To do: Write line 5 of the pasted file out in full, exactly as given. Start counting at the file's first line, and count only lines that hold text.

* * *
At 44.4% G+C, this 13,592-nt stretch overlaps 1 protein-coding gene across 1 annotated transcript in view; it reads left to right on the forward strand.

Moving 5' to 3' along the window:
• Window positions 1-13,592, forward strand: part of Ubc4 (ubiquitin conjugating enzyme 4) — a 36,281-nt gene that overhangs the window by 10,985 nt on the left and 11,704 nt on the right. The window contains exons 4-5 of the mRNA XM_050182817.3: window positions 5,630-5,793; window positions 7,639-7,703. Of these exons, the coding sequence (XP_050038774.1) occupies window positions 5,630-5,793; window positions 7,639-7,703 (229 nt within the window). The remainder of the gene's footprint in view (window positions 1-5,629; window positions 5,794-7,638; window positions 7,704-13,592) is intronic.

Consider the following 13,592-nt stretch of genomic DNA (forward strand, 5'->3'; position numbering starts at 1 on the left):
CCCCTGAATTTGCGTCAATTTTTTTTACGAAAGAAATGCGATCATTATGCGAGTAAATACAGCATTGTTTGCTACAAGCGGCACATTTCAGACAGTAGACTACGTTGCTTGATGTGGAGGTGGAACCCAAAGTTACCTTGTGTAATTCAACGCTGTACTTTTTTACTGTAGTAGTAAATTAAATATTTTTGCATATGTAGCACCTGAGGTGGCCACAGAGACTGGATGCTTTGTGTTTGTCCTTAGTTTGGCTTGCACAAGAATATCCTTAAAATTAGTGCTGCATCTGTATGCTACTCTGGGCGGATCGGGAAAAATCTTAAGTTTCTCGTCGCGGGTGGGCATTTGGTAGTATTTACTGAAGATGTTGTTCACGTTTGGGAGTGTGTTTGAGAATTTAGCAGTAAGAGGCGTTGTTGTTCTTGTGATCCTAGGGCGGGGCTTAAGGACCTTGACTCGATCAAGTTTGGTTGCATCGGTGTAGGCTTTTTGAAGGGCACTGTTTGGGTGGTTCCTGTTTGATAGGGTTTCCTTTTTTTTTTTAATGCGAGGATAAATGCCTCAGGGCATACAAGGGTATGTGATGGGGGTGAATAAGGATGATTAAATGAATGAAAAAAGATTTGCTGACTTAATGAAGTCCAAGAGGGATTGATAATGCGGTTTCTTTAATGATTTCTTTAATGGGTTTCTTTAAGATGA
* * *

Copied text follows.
CCCCTGAATTTGCGTCAATTTTTTTTACGAAAGAAATGCGATCATTATGCGAGTAAATACAGCATTGTTTGCTACAAGCGGCACATTTCAGACAGTAGACTACGTTGCTTGATGTGGAGGTGGAACCCAAAGTTACCTTGTGTAATTCAACGCTGTACTTTTTTACTGTAGTAGTAAATTAAATATTTTTGCATATGTAGCACCTGAGGTGGCCACAGAGACTGGATGCTTTGTGTTTGTCCTTAGTTTGGCTTGCACAAGAATATCCTTAAAATTAGTGCTGCATCTGTATGCTACTCTGGGCGGATCGGGAAAAATCTTAAGTTTCTCGTCGCGGGTGGGCATTTGGTAGTATTTACTGAAGATGTTGTTCACGTTTGGGAGTGTGTTTGAGAATTTAGCAGTAAGAGGCGTTGTTGTTCTTGTGATCCTAGGGCGGGGCTTAAGGACCTTGACTCGATCAAGTTTGGTTGCATCGGTGTAGGCTTTTTGAAGGGCACTGTTTGGGTGGTTCCTGTTTGATAGGGTTTCCTTTTTTTTTTTAATGCGAGGATAAATGCCTCAGGGCATACAAGGGTATGTGATGGGGGTGAATAAGGATGATTAAATGAATGAAAAAAGATTTGCTGACTTAATGAAGTCCAAGAGGGATTGATAATGCGGTTTCTTTAATGATTTCTTTAATGGGTTTCTTTAAGATGA